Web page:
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School of Law

Law and Governance in the Developing World

Course Code:
Course Not Running 2015/2016
Unit value:
Taught in:
Term 2

The course aims to provide students with a theoretical and empirical understanding of governance, from the perspective of comparative public law and in the context of law and development studies.

This course focuses on the traditions and institutions by which citizens govern themselves. Its starting point are the main tenets of the law-and-governance movement, i.e. an emphasis on the rule of law, participation, transparency and accountability in government, and the need to develop a working public law regime, both in terms of rules and doctrines as well as institutional design. Based on this, the course takes a comparative and empirical public law approach to governance issues in the developing countries of Asia and Africa.

Objectives and learning outcomes of the course

At the end of this course, students will be able to:

  1. Distinguish between competing perspectives on governance.
  2. Examine contemporary manifestations of governance processes from a public law perspective and in the context of the sociology and political economy of development.
  3. Critically analyse governance as a question of constitutional design and to understand how the working of specific institutions and rules is embedded within larger socio-legal frameworks and influenced by numerous agencies (e.g. political parties and elections, patterns of resource distribution, culture and history, or simple institutional self-interest).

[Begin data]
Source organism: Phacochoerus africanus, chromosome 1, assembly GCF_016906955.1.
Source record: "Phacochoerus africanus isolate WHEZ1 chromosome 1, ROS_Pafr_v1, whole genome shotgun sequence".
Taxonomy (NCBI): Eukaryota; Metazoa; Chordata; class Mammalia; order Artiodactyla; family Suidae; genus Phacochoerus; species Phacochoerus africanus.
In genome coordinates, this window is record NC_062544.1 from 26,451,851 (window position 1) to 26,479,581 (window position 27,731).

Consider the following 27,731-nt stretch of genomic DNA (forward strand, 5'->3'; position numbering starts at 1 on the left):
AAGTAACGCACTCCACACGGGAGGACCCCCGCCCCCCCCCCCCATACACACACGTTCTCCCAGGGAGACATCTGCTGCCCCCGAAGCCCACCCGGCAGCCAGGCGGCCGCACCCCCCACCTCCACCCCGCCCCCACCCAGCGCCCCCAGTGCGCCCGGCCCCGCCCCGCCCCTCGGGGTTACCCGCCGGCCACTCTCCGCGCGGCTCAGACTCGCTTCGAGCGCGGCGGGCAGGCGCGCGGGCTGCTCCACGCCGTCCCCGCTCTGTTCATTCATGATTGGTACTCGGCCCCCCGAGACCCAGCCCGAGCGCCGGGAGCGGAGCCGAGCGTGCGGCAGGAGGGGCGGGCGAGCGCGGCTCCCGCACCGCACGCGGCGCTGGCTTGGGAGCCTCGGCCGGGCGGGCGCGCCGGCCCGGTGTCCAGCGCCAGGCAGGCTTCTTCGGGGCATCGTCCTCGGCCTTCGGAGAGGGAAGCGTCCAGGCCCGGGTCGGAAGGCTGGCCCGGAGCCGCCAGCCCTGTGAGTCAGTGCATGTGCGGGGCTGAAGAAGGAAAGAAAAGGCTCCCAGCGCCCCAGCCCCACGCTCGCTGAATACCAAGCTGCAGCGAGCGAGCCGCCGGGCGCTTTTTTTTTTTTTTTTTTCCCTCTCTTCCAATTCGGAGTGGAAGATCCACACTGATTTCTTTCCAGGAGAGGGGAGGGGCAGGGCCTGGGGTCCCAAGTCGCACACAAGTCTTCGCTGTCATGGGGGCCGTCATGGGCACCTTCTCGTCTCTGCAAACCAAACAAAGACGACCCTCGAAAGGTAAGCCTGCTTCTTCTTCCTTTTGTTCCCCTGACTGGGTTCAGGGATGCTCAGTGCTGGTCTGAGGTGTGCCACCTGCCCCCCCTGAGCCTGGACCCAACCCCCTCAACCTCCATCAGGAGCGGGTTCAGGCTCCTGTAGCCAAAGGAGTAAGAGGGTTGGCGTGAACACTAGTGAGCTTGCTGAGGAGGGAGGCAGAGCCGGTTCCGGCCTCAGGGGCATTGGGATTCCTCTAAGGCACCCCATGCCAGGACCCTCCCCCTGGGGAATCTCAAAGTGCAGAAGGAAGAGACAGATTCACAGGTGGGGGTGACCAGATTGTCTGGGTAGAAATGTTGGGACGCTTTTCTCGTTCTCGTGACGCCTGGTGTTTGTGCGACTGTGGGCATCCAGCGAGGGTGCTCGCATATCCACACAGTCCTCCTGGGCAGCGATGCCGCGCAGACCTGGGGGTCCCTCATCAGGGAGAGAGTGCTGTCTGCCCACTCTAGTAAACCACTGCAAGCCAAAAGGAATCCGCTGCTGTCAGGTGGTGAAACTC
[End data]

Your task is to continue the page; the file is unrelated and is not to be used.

4. Illustrate this understanding through the use of specific case studies, empirical evidence and by conducting independent research with particular emphasis on comparative approaches to law and development studies, governance, administrative and public law.

Scope and syllabus

Topics are likely to include:

  1. Law, Governance, and Development
  2. Governance Technology: Rule of Law and Rights Indicators
  3. Legal Empowerment
  4. Participatory Governance One: Representation and Electoral Systems
  5. Participatory Governance Two: Voting Rights and Electoral Oversight
  6. New Separation of Powers and Non-Majoritarian Institutions
  7. Multi-Level Governance: Federalism
  8. Courts: Judicialisation of Governance
  9. Rights: Juridification of Governance
  10. Open Governance: Freedom of Information Laws

Method of assessment

Assessment weighting: 100% coursework - one 6000 word essay (100%). Coursework is resubmissable.